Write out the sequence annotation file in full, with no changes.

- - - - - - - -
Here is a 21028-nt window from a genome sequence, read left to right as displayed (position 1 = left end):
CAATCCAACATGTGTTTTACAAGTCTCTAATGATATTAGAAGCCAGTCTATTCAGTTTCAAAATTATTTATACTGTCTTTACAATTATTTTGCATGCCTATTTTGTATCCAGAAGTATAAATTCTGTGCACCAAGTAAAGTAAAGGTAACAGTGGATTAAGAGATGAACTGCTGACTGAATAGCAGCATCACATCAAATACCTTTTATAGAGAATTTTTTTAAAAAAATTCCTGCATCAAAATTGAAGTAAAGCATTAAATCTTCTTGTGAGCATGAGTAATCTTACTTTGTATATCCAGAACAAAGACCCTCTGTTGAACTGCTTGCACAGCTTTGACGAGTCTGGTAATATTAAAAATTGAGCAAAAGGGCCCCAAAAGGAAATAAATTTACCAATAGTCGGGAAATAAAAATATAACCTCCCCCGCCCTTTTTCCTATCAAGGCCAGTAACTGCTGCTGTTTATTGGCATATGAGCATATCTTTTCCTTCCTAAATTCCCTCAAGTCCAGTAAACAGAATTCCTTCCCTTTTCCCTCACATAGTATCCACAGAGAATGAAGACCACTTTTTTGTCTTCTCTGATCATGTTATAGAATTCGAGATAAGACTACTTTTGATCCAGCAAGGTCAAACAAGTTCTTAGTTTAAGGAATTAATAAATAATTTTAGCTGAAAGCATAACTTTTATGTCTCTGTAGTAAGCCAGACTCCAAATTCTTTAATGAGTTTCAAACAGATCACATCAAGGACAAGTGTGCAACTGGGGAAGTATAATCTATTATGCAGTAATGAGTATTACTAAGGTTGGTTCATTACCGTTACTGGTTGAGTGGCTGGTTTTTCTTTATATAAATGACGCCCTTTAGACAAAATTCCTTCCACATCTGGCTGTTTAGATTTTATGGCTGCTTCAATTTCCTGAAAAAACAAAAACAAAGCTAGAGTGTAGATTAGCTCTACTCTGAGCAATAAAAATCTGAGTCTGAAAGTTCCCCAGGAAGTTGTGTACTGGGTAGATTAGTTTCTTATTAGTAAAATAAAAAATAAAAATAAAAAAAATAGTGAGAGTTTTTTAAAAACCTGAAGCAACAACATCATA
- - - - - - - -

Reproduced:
Here is a 21028-nt window from a genome sequence, read left to right as displayed (position 1 = left end):
CAATCCAACATGTGTTTTACAAGTCTCTAATGATATTAGAAGCCAGTCTATTCAGTTTCAAAATTATTTATACTGTCTTTACAATTATTTTGCATGCCTATTTTGTATCCAGAAGTATAAATTCTGTGCACCAAGTAAAGTAAAGGTAACAGTGGATTAAGAGATGAACTGCTGACTGAATAGCAGCATCACATCAAATACCTTTTATAGAGAATTTTTTTAAAAAAATTCCTGCATCAAAATTGAAGTAAAGCATTAAATCTTCTTGTGAGCATGAGTAATCTTACTTTGTATATCCAGAACAAAGACCCTCTGTTGAACTGCTTGCACAGCTTTGACGAGTCTGGTAATATTAAAAATTGAGCAAAAGGGCCCCAAAAGGAAATAAATTTACCAATAGTCGGGAAATAAAAATATAACCTCCCCCGCCCTTTTTCCTATCAAGGCCAGTAACTGCTGCTGTTTATTGGCATATGAGCATATCTTTTCCTTCCTAAATTCCCTCAAGTCCAGTAAACAGAATTCCTTCCCTTTTCCCTCACATAGTATCCACAGAGAATGAAGACCACTTTTTTGTCTTCTCTGATCATGTTATAGAATTCGAGATAAGACTACTTTTGATCCAGCAAGGTCAAACAAGTTCTTAGTTTAAGGAATTAATAAATAATTTTAGCTGAAAGCATAACTTTTATGTCTCTGTAGTAAGCCAGACTCCAAATTCTTTAATGAGTTTCAAACAGATCACATCAAGGACAAGTGTGCAACTGGGGAAGTATAATCTATTATGCAGTAATGAGTATTACTAAGGTTGGTTCATTACCGTTACTGGTTGAGTGGCTGGTTTTTCTTTATATAAATGACGCCCTTTAGACAAAATTCCTTCCACATCTGGCTGTTTAGATTTTATGGCTGCTTCAATTTCCTGAAAAAACAAAAACAAAGCTAGAGTGTAGATTAGCTCTACTCTGAGCAATAAAAATCTGAGTCTGAAAGTTCCCCAGGAAGTTGTGTACTGGGTAGATTAGTTTCTTATTAGTAAAATAAAAAATAAAAATAAAAAAAATAGTGAGAGTTTTTTAAAAACCTGAAGCAACAACATCATA